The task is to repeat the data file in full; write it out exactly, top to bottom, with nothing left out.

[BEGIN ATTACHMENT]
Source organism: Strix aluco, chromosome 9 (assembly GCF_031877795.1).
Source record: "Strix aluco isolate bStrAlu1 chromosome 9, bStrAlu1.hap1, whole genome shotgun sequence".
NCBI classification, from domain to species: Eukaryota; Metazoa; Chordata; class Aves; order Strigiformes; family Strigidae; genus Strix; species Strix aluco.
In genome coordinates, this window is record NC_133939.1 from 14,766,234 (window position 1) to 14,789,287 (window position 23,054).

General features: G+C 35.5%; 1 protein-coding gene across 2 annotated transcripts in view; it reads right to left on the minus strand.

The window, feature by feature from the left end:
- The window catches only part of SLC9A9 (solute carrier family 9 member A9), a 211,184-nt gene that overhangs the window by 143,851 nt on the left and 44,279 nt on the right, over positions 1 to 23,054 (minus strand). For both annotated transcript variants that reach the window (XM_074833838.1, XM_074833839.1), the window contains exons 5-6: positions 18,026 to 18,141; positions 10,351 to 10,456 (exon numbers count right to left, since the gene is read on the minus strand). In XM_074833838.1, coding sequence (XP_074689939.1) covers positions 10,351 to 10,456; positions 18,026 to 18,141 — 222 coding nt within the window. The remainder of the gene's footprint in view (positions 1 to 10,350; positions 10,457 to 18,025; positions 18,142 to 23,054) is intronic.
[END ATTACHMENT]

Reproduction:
Source organism: Strix aluco, chromosome 9 (assembly GCF_031877795.1).
Source record: "Strix aluco isolate bStrAlu1 chromosome 9, bStrAlu1.hap1, whole genome shotgun sequence".
NCBI classification, from domain to species: Eukaryota; Metazoa; Chordata; class Aves; order Strigiformes; family Strigidae; genus Strix; species Strix aluco.
In genome coordinates, this window is record NC_133939.1 from 14,766,234 (window position 1) to 14,789,287 (window position 23,054).

General features: G+C 35.5%; 1 protein-coding gene across 2 annotated transcripts in view; it reads right to left on the minus strand.

The window, feature by feature from the left end:
- The window catches only part of SLC9A9 (solute carrier family 9 member A9), a 211,184-nt gene that overhangs the window by 143,851 nt on the left and 44,279 nt on the right, over positions 1 to 23,054 (minus strand). For both annotated transcript variants that reach the window (XM_074833838.1, XM_074833839.1), the window contains exons 5-6: positions 18,026 to 18,141; positions 10,351 to 10,456 (exon numbers count right to left, since the gene is read on the minus strand). In XM_074833838.1, coding sequence (XP_074689939.1) covers positions 10,351 to 10,456; positions 18,026 to 18,141 — 222 coding nt within the window. The remainder of the gene's footprint in view (positions 1 to 10,350; positions 10,457 to 18,025; positions 18,142 to 23,054) is intronic.